“It has its moments,” I’d admit, but privately I knew I was overselling the “cute family band” storyline. We are all talented – this is true. My mother is an accomplished violinist; my brother can play almost any instrument and play it well. Everyone can sing on pitch. But it wasn’t like we were the Partridge Family. Nobody was going on tour, or had been to Juilliard. Dad was a member of several bands,
including a German polka band called “The Sauerkraut Serenaders” and “Roadkill”, a clarinet quintet, but that was about it.

I started feeling more self-conscious and ashamed when I began playing open mics with friends.  I was beginning to realize that we were not the only musical family that ever walked the planet. We could all play, sure, but we weren’t the best. I could play piano with both hands, but since quitting lessons I was starting to forget time signatures and how to keep a good beat. Was I a fraud? I wasn’t sure.


In late April of 2015, a week after I celebrated my twenty-first birthday, my grandfather, Chris, passed away in the house he shared with my grandmother in Boonville. We all knew it was coming. He had been sick from complications derived from a bout with polio in the ‘40s, and every day that year had been a struggle for both him and the rest of our family. My brother called to tell me he was dying while I was at a friend’s apartment in college. Then, because I couldn’t get home that night and wasn’t sure what else to do, I smoked two blunts on the porch and got gloriously high for the first time in my life.

I remember hazily thinking about my grandfather and how much he had given our family. As a kid, he had worked hard to give his younger siblings instruments and music lessons; as an adult, he had gone into debt to buy my dad his first horn. He loved hearing us play, and especially enjoyed the holidays, where clarinets, pianos, guitars, ukuleles, violins, hammer dulcimers (and on…and on…and on…) would all play slightly off-key versions of Christmas jingles. Grandpa had made sure his loved ones could play music, and it affected my dad so much he wanted to make a career out of it, subsequently met my mom in college orchestra, and created his own family of little neurotic musicians.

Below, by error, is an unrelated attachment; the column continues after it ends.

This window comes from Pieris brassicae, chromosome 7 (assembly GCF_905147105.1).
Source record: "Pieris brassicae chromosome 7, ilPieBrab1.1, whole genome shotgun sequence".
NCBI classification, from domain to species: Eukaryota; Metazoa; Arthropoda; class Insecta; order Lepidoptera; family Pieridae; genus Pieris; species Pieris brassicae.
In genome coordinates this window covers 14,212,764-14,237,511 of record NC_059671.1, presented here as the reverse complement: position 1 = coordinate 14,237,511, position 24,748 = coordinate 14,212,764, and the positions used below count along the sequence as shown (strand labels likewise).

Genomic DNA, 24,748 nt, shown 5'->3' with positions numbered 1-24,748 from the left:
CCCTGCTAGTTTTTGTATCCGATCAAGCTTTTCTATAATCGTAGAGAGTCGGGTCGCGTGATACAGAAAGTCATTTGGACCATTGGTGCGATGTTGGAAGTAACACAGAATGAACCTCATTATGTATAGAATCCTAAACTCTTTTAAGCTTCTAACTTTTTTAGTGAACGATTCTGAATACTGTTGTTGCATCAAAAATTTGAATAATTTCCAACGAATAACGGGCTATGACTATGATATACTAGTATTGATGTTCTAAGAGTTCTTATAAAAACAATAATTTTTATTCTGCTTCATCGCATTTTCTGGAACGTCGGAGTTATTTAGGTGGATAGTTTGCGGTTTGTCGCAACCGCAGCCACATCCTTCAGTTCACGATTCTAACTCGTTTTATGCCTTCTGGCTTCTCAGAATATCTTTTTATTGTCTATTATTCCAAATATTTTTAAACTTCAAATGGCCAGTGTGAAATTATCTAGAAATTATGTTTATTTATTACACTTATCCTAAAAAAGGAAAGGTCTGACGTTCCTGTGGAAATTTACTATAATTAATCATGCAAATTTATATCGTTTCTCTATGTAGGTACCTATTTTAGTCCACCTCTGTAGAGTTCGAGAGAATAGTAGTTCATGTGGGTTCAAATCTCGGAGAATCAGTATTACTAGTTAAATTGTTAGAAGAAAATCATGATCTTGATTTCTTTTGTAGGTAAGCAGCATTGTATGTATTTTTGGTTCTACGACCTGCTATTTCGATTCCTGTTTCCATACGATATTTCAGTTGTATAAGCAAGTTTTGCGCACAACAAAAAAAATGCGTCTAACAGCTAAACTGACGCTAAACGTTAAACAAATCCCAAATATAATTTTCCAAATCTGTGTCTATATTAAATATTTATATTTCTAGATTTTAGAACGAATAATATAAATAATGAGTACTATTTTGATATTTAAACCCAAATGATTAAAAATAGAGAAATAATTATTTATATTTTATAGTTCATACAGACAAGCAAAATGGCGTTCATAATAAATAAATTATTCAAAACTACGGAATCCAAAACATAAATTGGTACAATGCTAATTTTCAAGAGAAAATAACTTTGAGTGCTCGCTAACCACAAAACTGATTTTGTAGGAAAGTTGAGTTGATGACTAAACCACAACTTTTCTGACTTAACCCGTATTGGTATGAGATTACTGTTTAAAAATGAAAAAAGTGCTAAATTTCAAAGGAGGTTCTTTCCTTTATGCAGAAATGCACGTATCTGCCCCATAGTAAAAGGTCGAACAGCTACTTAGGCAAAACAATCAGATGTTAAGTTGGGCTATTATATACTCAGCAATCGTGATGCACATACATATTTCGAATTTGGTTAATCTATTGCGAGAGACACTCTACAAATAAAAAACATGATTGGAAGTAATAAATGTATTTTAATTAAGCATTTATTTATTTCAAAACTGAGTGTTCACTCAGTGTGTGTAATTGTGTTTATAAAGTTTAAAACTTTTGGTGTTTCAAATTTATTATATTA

Now, generations later, we are still defined by our musical ability in Boonville. After
retirement, Dad still works with bands across Missouri and is a prominent figure in the world of band directors. Mom still plays violin; my brother is now a music teacher in Venezuela. We still play at Christmas gatherings, and we are all looking forward to the day when my nephews and cousins are able to join in. We aren’t Grammy winning artists or featured guests on the Today show, but it doesn’t matter. Us Litwillers are passionate about our lives in music, and we don’t have to be the best to make each other happy. And even though I sometimes hit sour notes on the piano or sing in the wrong key, nobody notices but myself.*

*Just kidding. Everybody in the family notices, and lets me know immediately if I play an E instead of an E Flat.


Questions? Comments? Concerns? Leave a message below and I’ll be sure to read it. See you next week.


I’ve got an obsessive personality. I’ll be the first to admit it.

When I was twelve, I loved punk rock and spent a year wearing all black clothing “mourning my generation.”  Fourteen-year-old me was obsessed with the movie-musical Newsies and spent hours writing dramatic fanfiction. At twenty-one, I became infatuated with living a vegan lifestyle, bought more than 15 cookbooks, and ate soy cheese on the daily.

And now, today, I’m obsessed with my hometown of Boonville, Missouri…and I’ve decided to blog about it.

boonville depot

Photo courtesy of


The name Katy Tales is inspired by the famous Katy Trail, which runs across Missouri where the Missouri-Kansas-Texas railroad (or K-T) was originally used. Boonville lies in the middle of that 240-mile trail.

Goals of Katy Tales include: connect with interesting people around Cooper County, learn more about my hometown’s history, and highlight small businesses in the Boonslick area.

Feel free to email me at if you have questions, comments or a blog suggestion! I’m excited to get Katy Tales going – and I hope you are too!